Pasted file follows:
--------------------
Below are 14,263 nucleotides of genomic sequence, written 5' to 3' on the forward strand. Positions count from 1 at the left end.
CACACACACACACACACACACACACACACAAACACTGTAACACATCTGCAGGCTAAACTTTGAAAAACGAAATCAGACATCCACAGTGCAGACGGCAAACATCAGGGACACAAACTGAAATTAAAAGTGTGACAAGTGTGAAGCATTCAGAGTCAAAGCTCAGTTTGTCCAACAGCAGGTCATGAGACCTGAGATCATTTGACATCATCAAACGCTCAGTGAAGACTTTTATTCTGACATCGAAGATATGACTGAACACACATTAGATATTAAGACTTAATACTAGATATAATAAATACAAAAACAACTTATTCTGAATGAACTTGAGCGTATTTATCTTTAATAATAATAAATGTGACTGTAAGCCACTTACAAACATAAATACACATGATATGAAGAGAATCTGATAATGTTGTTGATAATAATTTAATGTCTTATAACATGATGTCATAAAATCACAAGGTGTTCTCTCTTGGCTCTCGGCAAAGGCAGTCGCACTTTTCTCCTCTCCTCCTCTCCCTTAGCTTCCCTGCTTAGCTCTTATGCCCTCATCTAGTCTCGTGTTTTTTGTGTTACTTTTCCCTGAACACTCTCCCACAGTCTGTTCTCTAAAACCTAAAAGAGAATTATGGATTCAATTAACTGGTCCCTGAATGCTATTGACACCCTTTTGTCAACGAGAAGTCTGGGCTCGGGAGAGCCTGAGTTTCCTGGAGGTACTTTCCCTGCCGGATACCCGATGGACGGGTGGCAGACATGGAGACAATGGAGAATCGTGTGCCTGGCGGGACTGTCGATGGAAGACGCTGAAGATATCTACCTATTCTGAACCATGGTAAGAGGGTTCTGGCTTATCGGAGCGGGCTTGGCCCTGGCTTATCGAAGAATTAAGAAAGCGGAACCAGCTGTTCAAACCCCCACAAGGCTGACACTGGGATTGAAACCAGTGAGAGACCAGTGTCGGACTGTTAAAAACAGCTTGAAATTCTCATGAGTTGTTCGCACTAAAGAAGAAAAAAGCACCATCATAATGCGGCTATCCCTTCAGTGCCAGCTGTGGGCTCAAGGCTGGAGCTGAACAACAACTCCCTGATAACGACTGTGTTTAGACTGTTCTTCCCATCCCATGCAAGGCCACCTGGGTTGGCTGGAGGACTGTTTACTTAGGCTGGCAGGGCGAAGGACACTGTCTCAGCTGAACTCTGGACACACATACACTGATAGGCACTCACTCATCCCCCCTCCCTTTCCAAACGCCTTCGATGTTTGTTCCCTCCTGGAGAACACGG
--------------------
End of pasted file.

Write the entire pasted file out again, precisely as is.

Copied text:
Below are 14,263 nucleotides of genomic sequence, written 5' to 3' on the forward strand. Positions count from 1 at the left end.
CACACACACACACACACACACACACACACAAACACTGTAACACATCTGCAGGCTAAACTTTGAAAAACGAAATCAGACATCCACAGTGCAGACGGCAAACATCAGGGACACAAACTGAAATTAAAAGTGTGACAAGTGTGAAGCATTCAGAGTCAAAGCTCAGTTTGTCCAACAGCAGGTCATGAGACCTGAGATCATTTGACATCATCAAACGCTCAGTGAAGACTTTTATTCTGACATCGAAGATATGACTGAACACACATTAGATATTAAGACTTAATACTAGATATAATAAATACAAAAACAACTTATTCTGAATGAACTTGAGCGTATTTATCTTTAATAATAATAAATGTGACTGTAAGCCACTTACAAACATAAATACACATGATATGAAGAGAATCTGATAATGTTGTTGATAATAATTTAATGTCTTATAACATGATGTCATAAAATCACAAGGTGTTCTCTCTTGGCTCTCGGCAAAGGCAGTCGCACTTTTCTCCTCTCCTCCTCTCCCTTAGCTTCCCTGCTTAGCTCTTATGCCCTCATCTAGTCTCGTGTTTTTTGTGTTACTTTTCCCTGAACACTCTCCCACAGTCTGTTCTCTAAAACCTAAAAGAGAATTATGGATTCAATTAACTGGTCCCTGAATGCTATTGACACCCTTTTGTCAACGAGAAGTCTGGGCTCGGGAGAGCCTGAGTTTCCTGGAGGTACTTTCCCTGCCGGATACCCGATGGACGGGTGGCAGACATGGAGACAATGGAGAATCGTGTGCCTGGCGGGACTGTCGATGGAAGACGCTGAAGATATCTACCTATTCTGAACCATGGTAAGAGGGTTCTGGCTTATCGGAGCGGGCTTGGCCCTGGCTTATCGAAGAATTAAGAAAGCGGAACCAGCTGTTCAAACCCCCACAAGGCTGACACTGGGATTGAAACCAGTGAGAGACCAGTGTCGGACTGTTAAAAACAGCTTGAAATTCTCATGAGTTGTTCGCACTAAAGAAGAAAAAAGCACCATCATAATGCGGCTATCCCTTCAGTGCCAGCTGTGGGCTCAAGGCTGGAGCTGAACAACAACTCCCTGATAACGACTGTGTTTAGACTGTTCTTCCCATCCCATGCAAGGCCACCTGGGTTGGCTGGAGGACTGTTTACTTAGGCTGGCAGGGCGAAGGACACTGTCTCAGCTGAACTCTGGACACACATACACTGATAGGCACTCACTCATCCCCCCTCCCTTTCCAAACGCCTTCGATGTTTGTTCCCTCCTGGAGAACACGG